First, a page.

The dynamics of reading skills and motivation in terms of potentiality

In the above sections, we have shown how a cross-lagged model, compared with sectional and cross-sectional ones, may add more flexibility and complexity to our understanding of the dynamics of reading skills and motivation over time. In this last section, we will discuss how the improved comprehension thus gained of the dynamics of reading skills and motivation can be seen from a new perspective.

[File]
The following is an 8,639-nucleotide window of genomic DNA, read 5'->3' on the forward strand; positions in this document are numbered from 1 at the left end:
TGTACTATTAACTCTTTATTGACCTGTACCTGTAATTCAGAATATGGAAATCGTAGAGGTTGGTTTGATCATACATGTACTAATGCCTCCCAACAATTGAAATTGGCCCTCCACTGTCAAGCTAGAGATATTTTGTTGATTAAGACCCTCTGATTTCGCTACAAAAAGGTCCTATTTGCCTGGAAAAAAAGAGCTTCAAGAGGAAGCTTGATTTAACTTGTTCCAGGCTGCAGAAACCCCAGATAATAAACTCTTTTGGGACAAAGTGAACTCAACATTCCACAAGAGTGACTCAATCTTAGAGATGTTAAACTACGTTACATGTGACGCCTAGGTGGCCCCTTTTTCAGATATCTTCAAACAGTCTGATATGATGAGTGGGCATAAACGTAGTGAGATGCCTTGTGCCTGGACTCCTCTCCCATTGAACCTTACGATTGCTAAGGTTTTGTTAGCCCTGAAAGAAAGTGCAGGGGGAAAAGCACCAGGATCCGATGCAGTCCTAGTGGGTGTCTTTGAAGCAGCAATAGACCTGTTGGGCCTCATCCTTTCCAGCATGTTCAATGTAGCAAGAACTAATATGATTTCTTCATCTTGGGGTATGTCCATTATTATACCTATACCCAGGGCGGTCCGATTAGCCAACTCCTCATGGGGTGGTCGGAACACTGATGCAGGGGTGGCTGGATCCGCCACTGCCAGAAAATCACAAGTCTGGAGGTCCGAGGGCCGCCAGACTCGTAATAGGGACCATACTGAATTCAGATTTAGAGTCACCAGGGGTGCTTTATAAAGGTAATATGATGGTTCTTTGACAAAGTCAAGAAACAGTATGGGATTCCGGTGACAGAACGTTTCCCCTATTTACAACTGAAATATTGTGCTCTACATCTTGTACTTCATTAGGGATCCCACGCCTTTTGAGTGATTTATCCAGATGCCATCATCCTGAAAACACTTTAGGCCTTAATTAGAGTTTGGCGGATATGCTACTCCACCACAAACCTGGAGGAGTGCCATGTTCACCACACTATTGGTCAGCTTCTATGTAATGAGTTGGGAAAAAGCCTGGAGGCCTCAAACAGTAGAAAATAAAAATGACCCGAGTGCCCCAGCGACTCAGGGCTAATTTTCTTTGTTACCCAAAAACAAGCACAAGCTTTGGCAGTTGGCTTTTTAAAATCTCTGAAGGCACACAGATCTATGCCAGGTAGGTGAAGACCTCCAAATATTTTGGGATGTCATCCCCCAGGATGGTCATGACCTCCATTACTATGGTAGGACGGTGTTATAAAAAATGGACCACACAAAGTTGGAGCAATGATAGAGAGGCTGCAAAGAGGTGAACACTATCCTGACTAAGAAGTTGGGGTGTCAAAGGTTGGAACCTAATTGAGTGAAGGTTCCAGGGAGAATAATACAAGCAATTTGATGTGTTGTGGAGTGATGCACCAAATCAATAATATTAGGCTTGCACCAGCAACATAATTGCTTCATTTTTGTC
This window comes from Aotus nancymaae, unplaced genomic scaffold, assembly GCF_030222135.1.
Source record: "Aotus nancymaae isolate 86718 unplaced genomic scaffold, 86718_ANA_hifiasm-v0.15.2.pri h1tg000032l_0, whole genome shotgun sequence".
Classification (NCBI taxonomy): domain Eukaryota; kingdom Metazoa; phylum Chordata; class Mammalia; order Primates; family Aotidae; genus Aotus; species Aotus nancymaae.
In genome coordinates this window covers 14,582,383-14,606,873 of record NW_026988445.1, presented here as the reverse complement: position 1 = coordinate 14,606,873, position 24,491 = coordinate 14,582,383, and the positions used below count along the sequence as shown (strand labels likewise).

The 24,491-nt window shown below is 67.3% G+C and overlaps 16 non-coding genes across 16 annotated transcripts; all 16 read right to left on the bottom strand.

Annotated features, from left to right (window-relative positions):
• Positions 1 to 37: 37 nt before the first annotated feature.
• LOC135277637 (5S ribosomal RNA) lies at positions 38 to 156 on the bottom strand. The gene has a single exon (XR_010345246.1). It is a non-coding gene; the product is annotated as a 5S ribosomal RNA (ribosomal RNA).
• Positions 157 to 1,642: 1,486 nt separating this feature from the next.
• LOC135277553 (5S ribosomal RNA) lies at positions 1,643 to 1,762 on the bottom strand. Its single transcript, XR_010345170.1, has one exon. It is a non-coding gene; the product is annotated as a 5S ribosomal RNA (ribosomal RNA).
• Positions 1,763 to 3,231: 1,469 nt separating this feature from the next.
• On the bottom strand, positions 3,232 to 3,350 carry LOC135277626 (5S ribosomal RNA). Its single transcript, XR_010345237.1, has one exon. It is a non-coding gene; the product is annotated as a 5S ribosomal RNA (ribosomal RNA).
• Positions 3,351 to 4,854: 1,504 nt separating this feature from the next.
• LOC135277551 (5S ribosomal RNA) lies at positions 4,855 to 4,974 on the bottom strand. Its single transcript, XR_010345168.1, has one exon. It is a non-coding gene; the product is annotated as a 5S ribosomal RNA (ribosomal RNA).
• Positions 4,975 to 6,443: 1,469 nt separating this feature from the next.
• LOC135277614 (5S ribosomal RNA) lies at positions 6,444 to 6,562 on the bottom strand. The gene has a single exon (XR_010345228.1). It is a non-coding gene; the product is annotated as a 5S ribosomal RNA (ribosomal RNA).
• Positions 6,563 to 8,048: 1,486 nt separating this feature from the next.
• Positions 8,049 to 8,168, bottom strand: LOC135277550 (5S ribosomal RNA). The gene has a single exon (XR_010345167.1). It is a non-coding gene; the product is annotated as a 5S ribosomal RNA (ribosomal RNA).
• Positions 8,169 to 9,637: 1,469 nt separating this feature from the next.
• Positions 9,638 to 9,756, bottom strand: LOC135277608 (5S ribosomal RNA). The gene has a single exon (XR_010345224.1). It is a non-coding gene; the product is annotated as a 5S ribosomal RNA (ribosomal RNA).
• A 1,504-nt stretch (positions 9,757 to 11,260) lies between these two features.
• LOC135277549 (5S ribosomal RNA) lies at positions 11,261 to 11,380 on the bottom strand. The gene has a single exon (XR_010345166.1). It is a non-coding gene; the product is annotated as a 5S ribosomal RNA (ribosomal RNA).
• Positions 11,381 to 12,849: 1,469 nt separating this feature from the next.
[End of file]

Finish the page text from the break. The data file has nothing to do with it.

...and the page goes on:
Reading research taking the cognitive approach has tended to describe reading development using flow charts, analogously to the workings of a computer (e.g., Hergenhahn, 1986, p. 543)—generally as a modular and rather isolated process. Tønnessen and Uppstad (2015, p. 24) claim that this kind of modular thinking (cf. Fodor, 1983; von Eckardt, 1993) makes it difficult to find a connection between learning on the one hand and motivation, stimulation and reward on the other. In line with Tønnessen and Uppstad, we consider that modular perspectives have been overused in this field and that insufficient focus has therefore been placed on changes in interrelationships. The present study, with its particular time window, sheds some light on the dynamic nature of the interplay between motivation and skills. In our opinion, Tønnessen’s idea of seeing reading skills as a potential (Tønnessen, 2011) offers a constructive theoretical framework for conceptualizing the interplay between reading and motivational constructs. According to Tønnessen and Uppstad (2015), the development of reading skills is deeply influenced by adjoining environmental factors and individual characteristics such as motivational constructs. In their view, both reading skills and motivation are “potentialities” that will be realized by individuals to a different extent and in different ways. However, motivation is not a skill as such; it develops in tandem with the skill to which it is linked—sometimes at a different pace or in a different direction. One characteristic of their mutual relationship is that in order to realize one’s full potential as a reader, one should have a level of self-belief that slightly exceeds one’s actual level of reading skill (Bandura, 1995; Frankl, 1985).